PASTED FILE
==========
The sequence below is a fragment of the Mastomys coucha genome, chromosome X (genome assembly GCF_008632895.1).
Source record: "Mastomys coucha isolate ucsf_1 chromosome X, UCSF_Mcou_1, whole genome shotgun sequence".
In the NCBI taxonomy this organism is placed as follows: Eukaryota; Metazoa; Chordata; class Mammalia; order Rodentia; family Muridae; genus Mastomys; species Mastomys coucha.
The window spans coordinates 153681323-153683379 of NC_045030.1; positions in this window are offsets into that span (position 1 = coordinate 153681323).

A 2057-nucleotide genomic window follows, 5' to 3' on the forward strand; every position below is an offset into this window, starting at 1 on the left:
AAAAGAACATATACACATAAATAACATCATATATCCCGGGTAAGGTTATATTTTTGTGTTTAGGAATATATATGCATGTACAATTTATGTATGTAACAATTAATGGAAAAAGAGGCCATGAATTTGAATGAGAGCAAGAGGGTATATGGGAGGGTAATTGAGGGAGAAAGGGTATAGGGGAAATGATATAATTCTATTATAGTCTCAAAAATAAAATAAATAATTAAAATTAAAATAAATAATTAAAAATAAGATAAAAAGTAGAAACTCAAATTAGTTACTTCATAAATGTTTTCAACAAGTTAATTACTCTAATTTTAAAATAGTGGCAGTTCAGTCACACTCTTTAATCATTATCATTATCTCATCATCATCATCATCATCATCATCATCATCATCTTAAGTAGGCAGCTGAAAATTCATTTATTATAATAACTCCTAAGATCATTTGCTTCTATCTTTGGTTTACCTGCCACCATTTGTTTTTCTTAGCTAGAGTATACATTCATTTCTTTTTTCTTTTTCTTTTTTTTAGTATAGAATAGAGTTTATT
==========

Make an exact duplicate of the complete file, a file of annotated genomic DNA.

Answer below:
The sequence below is a fragment of the Mastomys coucha genome, chromosome X (genome assembly GCF_008632895.1).
Source record: "Mastomys coucha isolate ucsf_1 chromosome X, UCSF_Mcou_1, whole genome shotgun sequence".
In the NCBI taxonomy this organism is placed as follows: Eukaryota; Metazoa; Chordata; class Mammalia; order Rodentia; family Muridae; genus Mastomys; species Mastomys coucha.
The window spans coordinates 153681323-153683379 of NC_045030.1; positions in this window are offsets into that span (position 1 = coordinate 153681323).

A 2057-nucleotide genomic window follows, 5' to 3' on the forward strand; every position below is an offset into this window, starting at 1 on the left:
AAAAGAACATATACACATAAATAACATCATATATCCCGGGTAAGGTTATATTTTTGTGTTTAGGAATATATATGCATGTACAATTTATGTATGTAACAATTAATGGAAAAAGAGGCCATGAATTTGAATGAGAGCAAGAGGGTATATGGGAGGGTAATTGAGGGAGAAAGGGTATAGGGGAAATGATATAATTCTATTATAGTCTCAAAAATAAAATAAATAATTAAAATTAAAATAAATAATTAAAAATAAGATAAAAAGTAGAAACTCAAATTAGTTACTTCATAAATGTTTTCAACAAGTTAATTACTCTAATTTTAAAATAGTGGCAGTTCAGTCACACTCTTTAATCATTATCATTATCTCATCATCATCATCATCATCATCATCATCATCATCTTAAGTAGGCAGCTGAAAATTCATTTATTATAATAACTCCTAAGATCATTTGCTTCTATCTTTGGTTTACCTGCCACCATTTGTTTTTCTTAGCTAGAGTATACATTCATTTCTTTTTTCTTTTTCTTTTTTTTAGTATAGAATAGAGTTTATT